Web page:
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Kumkis join search for tiger that killed two people Kumkis join search for tiger that killed two people

Feb-17-2015 | 0 Comments


UDHAGAMANDALAM: Two kumki or trained elephants joined the search for the tiger that attacked two people in the last week in Bitherkadu range of forests in Gudalur division in the Nilgiris on Monday as the attempt to the trap the carnivore entered the third day.

A senior official of Mudumalai Tiger Reserve (MTR) said, "The tiger has moved to MTR region from Bitherkadu forests. One of the teams conducting combing operations sighted the animal in the morning." However, the combing teams did not succeed in trapping the big cat. "The operation will continue on Tuesday," said the official.

On Sunday, five cages with meat as bait were set up to trap the animal. Three teams, including special task force personnel, were involved in the operation. On Saturday, the tiger killed a woman while she was working on a tea estate near Bitherkadu forest area. The villagers of Kaivattam brought the body Bitherkadu town, placed on the road and blocked traffic for over 24 hours. They also attacked a forest officer. Later, the district administration managed to convince them to disperse and sent the body for postmortem.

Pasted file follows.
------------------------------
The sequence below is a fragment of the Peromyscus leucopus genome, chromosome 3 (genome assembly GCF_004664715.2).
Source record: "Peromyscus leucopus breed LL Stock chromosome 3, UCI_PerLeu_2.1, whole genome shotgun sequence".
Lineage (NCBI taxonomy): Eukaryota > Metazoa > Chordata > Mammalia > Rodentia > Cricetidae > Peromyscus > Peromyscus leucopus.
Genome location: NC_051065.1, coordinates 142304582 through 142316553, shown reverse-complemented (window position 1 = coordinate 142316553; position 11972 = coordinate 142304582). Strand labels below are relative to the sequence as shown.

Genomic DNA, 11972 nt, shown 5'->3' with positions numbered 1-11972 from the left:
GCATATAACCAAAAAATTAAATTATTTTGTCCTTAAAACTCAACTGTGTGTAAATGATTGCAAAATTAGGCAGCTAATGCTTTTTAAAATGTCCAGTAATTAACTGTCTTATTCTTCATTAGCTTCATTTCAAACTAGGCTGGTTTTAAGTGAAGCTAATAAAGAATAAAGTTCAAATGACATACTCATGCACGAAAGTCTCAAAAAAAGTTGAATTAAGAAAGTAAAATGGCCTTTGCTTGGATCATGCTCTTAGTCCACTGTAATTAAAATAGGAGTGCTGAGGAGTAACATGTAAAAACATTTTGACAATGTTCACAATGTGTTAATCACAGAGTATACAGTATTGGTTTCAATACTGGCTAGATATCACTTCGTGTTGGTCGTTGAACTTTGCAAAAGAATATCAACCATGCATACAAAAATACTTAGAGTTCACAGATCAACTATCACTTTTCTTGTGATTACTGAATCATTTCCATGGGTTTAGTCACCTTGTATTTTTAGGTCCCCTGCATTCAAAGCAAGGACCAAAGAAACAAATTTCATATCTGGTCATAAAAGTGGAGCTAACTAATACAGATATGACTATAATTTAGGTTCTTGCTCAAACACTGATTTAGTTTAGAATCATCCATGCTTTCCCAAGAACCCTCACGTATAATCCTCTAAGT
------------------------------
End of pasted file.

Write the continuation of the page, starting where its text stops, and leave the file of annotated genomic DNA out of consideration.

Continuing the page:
The same tiger is suspected to be behind the death of a 62-year-old farmer whose mauled body was found in Mukkuthikunni forest in Wayanad Wildlife Sanctuary in Kerala last week. The distance between the two spots is about 2km. On Sunday, a mob set fire to six vehicles of the forest department and damaged the forest office in Bitherkadu, demanding that the tiger be killed.

Sources said there has always been friction between the forest department and residents of Pandalur and Gudalur taluks and man-animal conflict or development activity exacerbates it. "The villagers are instigated to protest against the forest department by big land owners who have vested interest in forest land being released for other uses," said a wildlife activist.

He said vandalizing the property of the forest department and assaulting officials physically is condemnable. He pointed out that Gudalur was a dense forest less than 60 years ago. "We have forest boundaries, but those are meant only for human beings not for the animals," he said. "If more police personnel had been deployed in the area after the attacks, the untoward incidents could have been avoided," said the activist.

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